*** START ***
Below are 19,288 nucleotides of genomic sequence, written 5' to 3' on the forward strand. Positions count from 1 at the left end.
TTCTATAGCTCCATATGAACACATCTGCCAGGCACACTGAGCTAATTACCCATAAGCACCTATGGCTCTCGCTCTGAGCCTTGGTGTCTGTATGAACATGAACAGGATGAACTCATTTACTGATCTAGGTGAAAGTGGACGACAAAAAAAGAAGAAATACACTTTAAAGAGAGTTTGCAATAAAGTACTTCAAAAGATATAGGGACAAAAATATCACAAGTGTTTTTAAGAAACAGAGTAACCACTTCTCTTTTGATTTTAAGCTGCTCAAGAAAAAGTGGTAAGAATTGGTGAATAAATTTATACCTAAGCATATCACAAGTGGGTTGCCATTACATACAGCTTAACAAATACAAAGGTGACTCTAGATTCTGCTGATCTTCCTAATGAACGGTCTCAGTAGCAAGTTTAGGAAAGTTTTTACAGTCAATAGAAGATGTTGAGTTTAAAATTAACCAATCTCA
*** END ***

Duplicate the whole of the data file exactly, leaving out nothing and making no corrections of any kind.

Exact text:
Below are 19,288 nucleotides of genomic sequence, written 5' to 3' on the forward strand. Positions count from 1 at the left end.
TTCTATAGCTCCATATGAACACATCTGCCAGGCACACTGAGCTAATTACCCATAAGCACCTATGGCTCTCGCTCTGAGCCTTGGTGTCTGTATGAACATGAACAGGATGAACTCATTTACTGATCTAGGTGAAAGTGGACGACAAAAAAAGAAGAAATACACTTTAAAGAGAGTTTGCAATAAAGTACTTCAAAAGATATAGGGACAAAAATATCACAAGTGTTTTTAAGAAACAGAGTAACCACTTCTCTTTTGATTTTAAGCTGCTCAAGAAAAAGTGGTAAGAATTGGTGAATAAATTTATACCTAAGCATATCACAAGTGGGTTGCCATTACATACAGCTTAACAAATACAAAGGTGACTCTAGATTCTGCTGATCTTCCTAATGAACGGTCTCAGTAGCAAGTTTAGGAAAGTTTTTACAGTCAATAGAAGATGTTGAGTTTAAAATTAACCAATCTCA